We have no difficulty in deciding between these two options with 'paganism', the religion that Christianity had to compete with once it spilled out of Palestine. Robin Lane Fox, in Pagans and Christians, examines a whole host of examples of the gods - most notably Apollo, but also Asclepius [the son of Apollo], Hermes, Athena, Dionysus, Isis, Serapis and others, being thanked or acknowledged for their intervention in human affairs. Fox, of course, isn't interested in the truth of these claims, and he assumes his readers aren't either. He's interested in patterns and influences, the way inscriptions and treatment of the gods varies from region to region and through time. Imagine our surprise if, suddenly, in describing an inscription to Asclepius [a god of healing, and so naturally a god often consulted in the Graeco-Roman era], Fox argued that the inscription's claim that the god had cured someone of a mortal illness was corroborated by more than one contemporary writer, each of whom had 'somewhat' similar accounts of the god appearing at the woman's bedside just before she made a swift and apparently miraculous recovery. Imagine then that Fox claimed this to be pretty substantive evidence that Asclepius really had cured the woman. How would we respond?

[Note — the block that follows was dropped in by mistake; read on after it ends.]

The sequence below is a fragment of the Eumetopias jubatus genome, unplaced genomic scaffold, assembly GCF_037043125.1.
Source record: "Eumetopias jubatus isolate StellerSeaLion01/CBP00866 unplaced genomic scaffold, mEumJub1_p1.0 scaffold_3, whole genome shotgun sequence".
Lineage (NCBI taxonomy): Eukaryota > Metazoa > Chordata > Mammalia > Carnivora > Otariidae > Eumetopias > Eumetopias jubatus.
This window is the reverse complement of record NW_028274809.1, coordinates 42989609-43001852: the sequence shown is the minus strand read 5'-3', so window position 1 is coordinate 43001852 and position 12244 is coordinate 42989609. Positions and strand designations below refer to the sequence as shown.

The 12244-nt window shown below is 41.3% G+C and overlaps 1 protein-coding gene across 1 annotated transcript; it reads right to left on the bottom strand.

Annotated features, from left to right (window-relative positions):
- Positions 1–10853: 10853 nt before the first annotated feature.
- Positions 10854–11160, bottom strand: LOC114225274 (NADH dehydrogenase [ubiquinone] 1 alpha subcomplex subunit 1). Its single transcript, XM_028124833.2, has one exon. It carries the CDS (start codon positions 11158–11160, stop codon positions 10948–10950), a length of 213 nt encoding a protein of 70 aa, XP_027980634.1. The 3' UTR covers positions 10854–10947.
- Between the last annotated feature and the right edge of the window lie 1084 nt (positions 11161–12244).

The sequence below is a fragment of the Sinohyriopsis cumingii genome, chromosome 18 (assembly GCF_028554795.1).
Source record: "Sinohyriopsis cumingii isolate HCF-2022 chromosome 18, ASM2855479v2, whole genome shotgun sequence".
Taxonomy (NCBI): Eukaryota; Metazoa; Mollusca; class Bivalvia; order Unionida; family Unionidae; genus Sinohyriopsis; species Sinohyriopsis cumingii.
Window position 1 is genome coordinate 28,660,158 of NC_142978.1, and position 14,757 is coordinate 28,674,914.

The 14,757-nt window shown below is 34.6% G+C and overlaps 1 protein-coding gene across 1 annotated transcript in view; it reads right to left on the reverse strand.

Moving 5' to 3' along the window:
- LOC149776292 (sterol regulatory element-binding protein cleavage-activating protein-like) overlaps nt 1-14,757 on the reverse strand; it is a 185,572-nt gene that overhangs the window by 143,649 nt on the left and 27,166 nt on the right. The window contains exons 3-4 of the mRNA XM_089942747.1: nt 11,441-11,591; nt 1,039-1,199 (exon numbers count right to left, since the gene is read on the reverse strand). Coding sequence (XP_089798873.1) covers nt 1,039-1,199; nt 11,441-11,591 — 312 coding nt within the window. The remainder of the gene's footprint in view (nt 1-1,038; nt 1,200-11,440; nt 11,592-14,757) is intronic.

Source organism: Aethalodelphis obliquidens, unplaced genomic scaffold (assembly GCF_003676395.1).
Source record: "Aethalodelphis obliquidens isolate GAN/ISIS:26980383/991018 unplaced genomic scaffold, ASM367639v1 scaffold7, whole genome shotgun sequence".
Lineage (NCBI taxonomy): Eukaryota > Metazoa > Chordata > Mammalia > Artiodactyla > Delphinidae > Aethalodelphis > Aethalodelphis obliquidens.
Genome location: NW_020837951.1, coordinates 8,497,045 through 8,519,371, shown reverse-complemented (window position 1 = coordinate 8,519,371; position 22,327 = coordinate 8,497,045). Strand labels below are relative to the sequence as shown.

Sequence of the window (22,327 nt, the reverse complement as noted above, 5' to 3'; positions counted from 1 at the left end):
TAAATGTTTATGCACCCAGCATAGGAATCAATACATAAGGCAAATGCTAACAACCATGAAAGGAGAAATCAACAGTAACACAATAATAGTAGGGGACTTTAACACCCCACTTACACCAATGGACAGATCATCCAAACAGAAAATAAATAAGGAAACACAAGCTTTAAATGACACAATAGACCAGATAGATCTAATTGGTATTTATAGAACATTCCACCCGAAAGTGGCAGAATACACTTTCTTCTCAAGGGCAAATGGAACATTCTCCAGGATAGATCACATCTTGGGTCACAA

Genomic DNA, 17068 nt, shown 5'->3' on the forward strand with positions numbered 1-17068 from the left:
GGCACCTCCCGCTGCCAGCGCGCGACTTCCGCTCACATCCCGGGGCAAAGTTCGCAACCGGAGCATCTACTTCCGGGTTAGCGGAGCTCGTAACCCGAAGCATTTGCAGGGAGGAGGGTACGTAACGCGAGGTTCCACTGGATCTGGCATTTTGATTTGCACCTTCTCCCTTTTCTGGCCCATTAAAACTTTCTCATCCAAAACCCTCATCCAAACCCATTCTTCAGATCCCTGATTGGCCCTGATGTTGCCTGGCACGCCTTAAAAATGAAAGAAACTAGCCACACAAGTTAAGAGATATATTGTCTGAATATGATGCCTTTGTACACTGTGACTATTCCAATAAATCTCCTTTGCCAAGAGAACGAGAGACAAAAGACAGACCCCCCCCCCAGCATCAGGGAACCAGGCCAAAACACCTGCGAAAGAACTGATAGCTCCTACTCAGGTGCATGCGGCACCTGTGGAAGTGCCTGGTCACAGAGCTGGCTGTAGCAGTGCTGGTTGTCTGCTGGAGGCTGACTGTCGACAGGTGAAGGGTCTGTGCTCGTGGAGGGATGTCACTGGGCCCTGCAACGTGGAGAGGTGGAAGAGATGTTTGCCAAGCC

We would feel that the usually dependable Fox had suddenly, unaccountably, taken leave of his senses. After all, Asclepius never existed - we all know that. So thoroughly has paganism been uprooted and replaced by Christianity. The number of corroborating accounts wouldn't much influence us, because those writers were all believers. We know better. No contest. Neither is there any contest in the case of William Lane Craig. What's the difference exactly between a dead supernatural being like Asclepius and a 'living' one like Jesus? I suppose the difference is that one is kept alive by belief. But belief isn't evidence - far from it.